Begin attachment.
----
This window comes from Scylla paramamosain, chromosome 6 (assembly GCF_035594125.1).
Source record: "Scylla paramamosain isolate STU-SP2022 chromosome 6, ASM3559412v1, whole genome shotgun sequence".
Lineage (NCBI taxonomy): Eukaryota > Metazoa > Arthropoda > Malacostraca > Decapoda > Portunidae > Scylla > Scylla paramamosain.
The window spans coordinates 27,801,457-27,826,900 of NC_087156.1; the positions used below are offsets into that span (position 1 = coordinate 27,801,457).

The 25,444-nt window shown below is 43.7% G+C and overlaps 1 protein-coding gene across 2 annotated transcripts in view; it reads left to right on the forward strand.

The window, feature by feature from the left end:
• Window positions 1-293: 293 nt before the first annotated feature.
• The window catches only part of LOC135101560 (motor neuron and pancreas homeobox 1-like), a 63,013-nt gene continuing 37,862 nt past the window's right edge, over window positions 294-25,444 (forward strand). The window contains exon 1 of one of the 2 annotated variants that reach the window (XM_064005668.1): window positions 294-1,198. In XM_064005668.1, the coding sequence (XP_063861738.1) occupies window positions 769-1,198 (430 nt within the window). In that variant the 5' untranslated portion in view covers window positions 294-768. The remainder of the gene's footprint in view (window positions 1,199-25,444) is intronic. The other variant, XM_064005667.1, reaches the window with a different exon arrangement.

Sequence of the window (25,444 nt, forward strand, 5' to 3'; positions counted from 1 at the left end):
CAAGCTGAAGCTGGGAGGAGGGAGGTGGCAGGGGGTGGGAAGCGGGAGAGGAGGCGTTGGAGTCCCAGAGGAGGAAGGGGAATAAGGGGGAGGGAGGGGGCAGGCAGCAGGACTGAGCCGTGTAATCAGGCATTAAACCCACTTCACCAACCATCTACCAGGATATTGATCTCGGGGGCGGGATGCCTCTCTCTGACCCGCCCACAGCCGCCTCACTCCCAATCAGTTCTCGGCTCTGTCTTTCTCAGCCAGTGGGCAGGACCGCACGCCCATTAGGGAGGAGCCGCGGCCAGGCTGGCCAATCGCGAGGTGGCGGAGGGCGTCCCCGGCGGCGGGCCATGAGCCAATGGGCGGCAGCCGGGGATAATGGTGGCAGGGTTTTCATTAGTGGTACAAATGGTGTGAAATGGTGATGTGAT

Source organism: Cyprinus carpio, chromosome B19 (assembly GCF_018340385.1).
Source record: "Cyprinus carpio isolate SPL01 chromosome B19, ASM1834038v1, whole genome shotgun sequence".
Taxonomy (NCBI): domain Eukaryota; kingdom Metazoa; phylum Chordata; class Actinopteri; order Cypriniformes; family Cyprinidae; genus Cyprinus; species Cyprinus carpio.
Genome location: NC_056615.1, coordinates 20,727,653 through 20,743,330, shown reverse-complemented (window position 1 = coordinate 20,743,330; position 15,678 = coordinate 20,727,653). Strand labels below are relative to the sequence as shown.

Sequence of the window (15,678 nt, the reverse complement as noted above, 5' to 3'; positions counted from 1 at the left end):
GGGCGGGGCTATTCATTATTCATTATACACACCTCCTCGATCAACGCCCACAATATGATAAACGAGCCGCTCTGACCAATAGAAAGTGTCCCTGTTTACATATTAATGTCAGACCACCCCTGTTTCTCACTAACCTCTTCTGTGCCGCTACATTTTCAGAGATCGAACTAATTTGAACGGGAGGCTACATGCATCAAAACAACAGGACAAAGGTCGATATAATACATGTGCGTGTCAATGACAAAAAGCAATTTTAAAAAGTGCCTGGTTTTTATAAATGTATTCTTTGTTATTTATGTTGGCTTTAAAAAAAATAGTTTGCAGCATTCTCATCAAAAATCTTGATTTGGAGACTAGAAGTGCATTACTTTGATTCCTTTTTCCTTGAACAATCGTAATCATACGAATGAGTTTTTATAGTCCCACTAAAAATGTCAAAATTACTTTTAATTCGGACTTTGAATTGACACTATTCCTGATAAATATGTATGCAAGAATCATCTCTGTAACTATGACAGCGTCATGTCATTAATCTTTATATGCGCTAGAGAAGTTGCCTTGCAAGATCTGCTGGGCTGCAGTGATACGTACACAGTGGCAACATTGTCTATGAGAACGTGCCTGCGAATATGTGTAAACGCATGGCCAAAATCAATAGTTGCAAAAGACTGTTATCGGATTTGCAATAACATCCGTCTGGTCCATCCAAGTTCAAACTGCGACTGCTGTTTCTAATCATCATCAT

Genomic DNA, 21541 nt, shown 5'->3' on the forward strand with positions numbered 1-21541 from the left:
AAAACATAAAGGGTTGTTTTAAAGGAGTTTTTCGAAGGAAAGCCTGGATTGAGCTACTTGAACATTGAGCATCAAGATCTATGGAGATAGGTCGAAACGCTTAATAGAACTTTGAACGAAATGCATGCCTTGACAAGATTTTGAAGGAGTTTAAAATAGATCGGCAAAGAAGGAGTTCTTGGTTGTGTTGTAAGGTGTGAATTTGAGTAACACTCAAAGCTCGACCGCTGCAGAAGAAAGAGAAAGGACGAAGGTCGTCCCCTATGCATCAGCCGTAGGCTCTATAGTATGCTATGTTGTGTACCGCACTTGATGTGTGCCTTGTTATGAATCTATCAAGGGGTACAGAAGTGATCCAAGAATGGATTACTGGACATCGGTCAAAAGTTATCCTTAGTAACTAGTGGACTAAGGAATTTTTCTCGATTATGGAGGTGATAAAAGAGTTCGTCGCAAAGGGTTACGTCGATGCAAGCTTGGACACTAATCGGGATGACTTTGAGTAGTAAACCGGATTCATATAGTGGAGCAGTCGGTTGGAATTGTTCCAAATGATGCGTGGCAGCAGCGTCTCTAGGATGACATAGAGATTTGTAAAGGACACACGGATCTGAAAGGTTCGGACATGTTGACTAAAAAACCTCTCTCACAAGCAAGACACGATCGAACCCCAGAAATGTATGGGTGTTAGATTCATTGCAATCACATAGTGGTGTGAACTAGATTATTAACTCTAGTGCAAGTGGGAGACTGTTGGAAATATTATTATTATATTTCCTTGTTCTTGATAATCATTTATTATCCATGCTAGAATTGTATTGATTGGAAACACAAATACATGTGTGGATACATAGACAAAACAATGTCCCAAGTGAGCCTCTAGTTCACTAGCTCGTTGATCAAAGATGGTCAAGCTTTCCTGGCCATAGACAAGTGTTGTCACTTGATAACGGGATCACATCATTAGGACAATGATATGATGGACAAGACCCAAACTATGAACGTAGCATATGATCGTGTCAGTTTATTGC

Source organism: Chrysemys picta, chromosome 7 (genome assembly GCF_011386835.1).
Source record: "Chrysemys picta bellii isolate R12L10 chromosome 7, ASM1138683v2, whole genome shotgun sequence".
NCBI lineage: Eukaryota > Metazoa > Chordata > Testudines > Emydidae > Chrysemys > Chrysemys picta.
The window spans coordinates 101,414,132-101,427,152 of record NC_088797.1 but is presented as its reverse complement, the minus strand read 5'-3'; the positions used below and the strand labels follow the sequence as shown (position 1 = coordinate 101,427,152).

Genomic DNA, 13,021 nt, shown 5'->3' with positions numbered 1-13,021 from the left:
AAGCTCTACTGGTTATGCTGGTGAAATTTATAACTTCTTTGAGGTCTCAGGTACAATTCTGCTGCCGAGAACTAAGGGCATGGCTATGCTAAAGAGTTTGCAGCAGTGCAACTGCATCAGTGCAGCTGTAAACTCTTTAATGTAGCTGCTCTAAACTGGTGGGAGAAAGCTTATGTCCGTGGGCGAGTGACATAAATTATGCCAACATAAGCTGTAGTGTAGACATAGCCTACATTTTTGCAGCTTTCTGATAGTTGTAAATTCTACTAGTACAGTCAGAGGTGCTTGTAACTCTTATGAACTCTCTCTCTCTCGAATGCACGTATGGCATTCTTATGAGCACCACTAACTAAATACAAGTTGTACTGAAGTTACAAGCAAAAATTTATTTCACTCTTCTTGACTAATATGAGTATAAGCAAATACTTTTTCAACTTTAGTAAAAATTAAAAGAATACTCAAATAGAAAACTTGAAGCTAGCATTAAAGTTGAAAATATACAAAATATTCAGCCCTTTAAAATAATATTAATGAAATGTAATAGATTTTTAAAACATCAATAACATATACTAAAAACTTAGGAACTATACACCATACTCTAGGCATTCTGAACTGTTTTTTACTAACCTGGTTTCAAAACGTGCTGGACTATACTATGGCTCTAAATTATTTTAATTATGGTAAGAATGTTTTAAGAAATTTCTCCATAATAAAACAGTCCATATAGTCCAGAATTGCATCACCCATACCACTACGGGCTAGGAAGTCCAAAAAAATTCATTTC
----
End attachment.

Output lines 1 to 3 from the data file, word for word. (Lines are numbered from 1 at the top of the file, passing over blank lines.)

This window comes from Scylla paramamosain, chromosome 6 (assembly GCF_035594125.1).
Source record: "Scylla paramamosain isolate STU-SP2022 chromosome 6, ASM3559412v1, whole genome shotgun sequence".
Lineage (NCBI taxonomy): Eukaryota > Metazoa > Arthropoda > Malacostraca > Decapoda > Portunidae > Scylla > Scylla paramamosain.